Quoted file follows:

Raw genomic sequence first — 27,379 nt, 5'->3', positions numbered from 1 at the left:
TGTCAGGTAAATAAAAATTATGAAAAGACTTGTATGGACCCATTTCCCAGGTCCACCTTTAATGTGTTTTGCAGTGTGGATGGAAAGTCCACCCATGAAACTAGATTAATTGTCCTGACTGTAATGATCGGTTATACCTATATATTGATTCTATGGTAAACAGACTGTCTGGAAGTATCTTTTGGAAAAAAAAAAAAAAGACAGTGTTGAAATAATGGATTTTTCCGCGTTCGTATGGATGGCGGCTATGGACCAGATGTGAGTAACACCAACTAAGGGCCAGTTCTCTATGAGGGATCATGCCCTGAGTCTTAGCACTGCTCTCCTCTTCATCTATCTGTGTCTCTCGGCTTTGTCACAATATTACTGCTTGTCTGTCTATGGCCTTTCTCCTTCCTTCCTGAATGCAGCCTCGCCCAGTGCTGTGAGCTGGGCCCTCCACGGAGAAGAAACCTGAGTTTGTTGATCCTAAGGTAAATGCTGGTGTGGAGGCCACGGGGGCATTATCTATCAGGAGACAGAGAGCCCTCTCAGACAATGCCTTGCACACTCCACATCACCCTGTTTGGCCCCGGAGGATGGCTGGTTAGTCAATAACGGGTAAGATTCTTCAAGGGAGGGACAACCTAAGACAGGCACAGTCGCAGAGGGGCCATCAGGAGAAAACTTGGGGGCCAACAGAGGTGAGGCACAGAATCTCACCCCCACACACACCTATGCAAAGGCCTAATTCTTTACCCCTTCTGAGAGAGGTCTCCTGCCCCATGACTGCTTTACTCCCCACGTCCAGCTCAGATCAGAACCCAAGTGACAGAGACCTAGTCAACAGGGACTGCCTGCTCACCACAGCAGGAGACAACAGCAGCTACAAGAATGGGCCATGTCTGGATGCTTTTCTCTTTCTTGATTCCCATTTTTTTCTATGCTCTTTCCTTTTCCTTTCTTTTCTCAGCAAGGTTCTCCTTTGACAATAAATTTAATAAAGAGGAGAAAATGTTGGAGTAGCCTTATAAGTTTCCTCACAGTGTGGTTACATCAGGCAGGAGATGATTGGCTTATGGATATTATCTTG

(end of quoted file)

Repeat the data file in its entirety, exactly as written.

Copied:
Raw genomic sequence first — 27,379 nt, 5'->3', positions numbered from 1 at the left:
TGTCAGGTAAATAAAAATTATGAAAAGACTTGTATGGACCCATTTCCCAGGTCCACCTTTAATGTGTTTTGCAGTGTGGATGGAAAGTCCACCCATGAAACTAGATTAATTGTCCTGACTGTAATGATCGGTTATACCTATATATTGATTCTATGGTAAACAGACTGTCTGGAAGTATCTTTTGGAAAAAAAAAAAAAAGACAGTGTTGAAATAATGGATTTTTCCGCGTTCGTATGGATGGCGGCTATGGACCAGATGTGAGTAACACCAACTAAGGGCCAGTTCTCTATGAGGGATCATGCCCTGAGTCTTAGCACTGCTCTCCTCTTCATCTATCTGTGTCTCTCGGCTTTGTCACAATATTACTGCTTGTCTGTCTATGGCCTTTCTCCTTCCTTCCTGAATGCAGCCTCGCCCAGTGCTGTGAGCTGGGCCCTCCACGGAGAAGAAACCTGAGTTTGTTGATCCTAAGGTAAATGCTGGTGTGGAGGCCACGGGGGCATTATCTATCAGGAGACAGAGAGCCCTCTCAGACAATGCCTTGCACACTCCACATCACCCTGTTTGGCCCCGGAGGATGGCTGGTTAGTCAATAACGGGTAAGATTCTTCAAGGGAGGGACAACCTAAGACAGGCACAGTCGCAGAGGGGCCATCAGGAGAAAACTTGGGGGCCAACAGAGGTGAGGCACAGAATCTCACCCCCACACACACCTATGCAAAGGCCTAATTCTTTACCCCTTCTGAGAGAGGTCTCCTGCCCCATGACTGCTTTACTCCCCACGTCCAGCTCAGATCAGAACCCAAGTGACAGAGACCTAGTCAACAGGGACTGCCTGCTCACCACAGCAGGAGACAACAGCAGCTACAAGAATGGGCCATGTCTGGATGCTTTTCTCTTTCTTGATTCCCATTTTTTTCTATGCTCTTTCCTTTTCCTTTCTTTTCTCAGCAAGGTTCTCCTTTGACAATAAATTTAATAAAGAGGAGAAAATGTTGGAGTAGCCTTATAAGTTTCCTCACAGTGTGGTTACATCAGGCAGGAGATGATTGGCTTATGGATATTATCTTG